Remember, new products become available and some older products are removed from  distribution. Check with your veterinarian about the most appropriate product and time of administration or application for your herd.
  2. Advantages of deworming:
    1.  Less feed to maintain cows.
    2. Better body condition, therefore, improved milk, production and breeding efficiency.
    3. Improved weaning weights in calves. Oklahoma and Nebraska ranch trials showed an average weaning weight increase of 25 pounds in calves from dewormed  cows when compared to controls.

 

External parasite control programs

  1. Treat for grubs after adult heel fly season. Carefully follow directions. Some topical/pour-on products may be potentially toxic to Brahman breeds.
  2. Treat for lice in winter. Most products require two treatments. Certain lice species suck a considerable amount of blood from cattle and damage the hair coat, thereby causing them to loose body heat and increase wintering costs.
  3. Insecticide fly tags should be applied when the fly population reaches 200 per animal, in general. Tags may markedly decrease the amount of horn flies, reduce face flies to some extent and certain products help to reduce the tick population.

Always follow label directions regarding the number of tags per animal. Some research has suggested that products that use two tags per animal provide better face fly control. The manufacturer recommends removing tags when product quits working. Horn flies can develop resistance to fly tags. Contact your veterinarian or extension entomologist for advice on the best tag to use. Wear protective gloves and clothing and wash hands thoroughly with soap and water after tagging or when taking a break.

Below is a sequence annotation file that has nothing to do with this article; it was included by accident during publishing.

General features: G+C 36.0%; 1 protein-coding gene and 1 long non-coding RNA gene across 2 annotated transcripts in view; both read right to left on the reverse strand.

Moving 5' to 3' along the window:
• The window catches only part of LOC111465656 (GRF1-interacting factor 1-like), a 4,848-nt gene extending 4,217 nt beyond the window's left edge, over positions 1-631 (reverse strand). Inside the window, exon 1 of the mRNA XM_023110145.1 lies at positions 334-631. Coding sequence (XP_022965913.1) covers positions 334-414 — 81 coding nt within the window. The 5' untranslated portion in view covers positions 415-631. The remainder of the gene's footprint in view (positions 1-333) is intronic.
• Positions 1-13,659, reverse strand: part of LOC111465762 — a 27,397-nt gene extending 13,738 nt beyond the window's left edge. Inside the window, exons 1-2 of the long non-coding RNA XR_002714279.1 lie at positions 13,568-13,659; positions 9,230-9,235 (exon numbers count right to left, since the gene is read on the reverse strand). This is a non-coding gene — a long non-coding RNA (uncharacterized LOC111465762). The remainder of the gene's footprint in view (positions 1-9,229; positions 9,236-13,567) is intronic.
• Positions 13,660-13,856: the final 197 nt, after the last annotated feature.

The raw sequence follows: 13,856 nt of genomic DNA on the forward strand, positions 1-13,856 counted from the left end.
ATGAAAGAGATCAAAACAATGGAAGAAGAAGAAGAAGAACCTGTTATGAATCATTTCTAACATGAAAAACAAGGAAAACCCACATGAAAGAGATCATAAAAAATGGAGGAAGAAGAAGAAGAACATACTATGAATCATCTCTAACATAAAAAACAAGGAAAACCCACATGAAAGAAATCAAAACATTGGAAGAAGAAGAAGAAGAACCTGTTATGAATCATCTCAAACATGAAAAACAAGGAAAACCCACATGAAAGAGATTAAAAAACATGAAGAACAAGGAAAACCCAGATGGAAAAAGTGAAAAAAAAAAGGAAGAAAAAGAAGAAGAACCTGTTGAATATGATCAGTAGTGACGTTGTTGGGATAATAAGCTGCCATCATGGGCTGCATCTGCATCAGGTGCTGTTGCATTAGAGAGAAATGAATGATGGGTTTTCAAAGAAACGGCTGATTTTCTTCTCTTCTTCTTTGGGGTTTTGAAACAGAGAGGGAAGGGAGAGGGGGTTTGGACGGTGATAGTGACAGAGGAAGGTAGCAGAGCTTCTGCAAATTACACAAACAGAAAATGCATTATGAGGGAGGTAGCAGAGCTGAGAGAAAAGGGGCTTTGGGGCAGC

Anaplasmosis control

  1. The equation for any anaplasmosis problem is a simple one:
    No control measures + carrier cattle +horseflies and ticks (or blood transfer) + susceptible animals = OUTBREAKS.
  2. In southeast Oklahoma, a control program is a must!
  3. Carrier animals are considered carriers for life.
  4. Common control methods utilize chlortetracycline orally during the vector season plus one month. In certain locations, this control method must be practiced all year long. In some instances, a conditionally licensed anaplasmosis vaccine is used for control purposes. Work with your veterinarian on the best program for your individual herd.
  5. Anaplasmosis can also be spread from cow to cow with tagging equipment, dehorning and castrating equipment and using the same needle repeatedly during vaccination procedures, etc. So, practice good techniques when working cattle.

 

D.L. Step, D.V.M., ACVIM
Center for Veterinary Health Sciences

 

Elisabeth J. Giedt, D.V.M., M.B.A.
Director of Continuing Education, Extension and Community Engagement
Center for Veterinary Health Sciences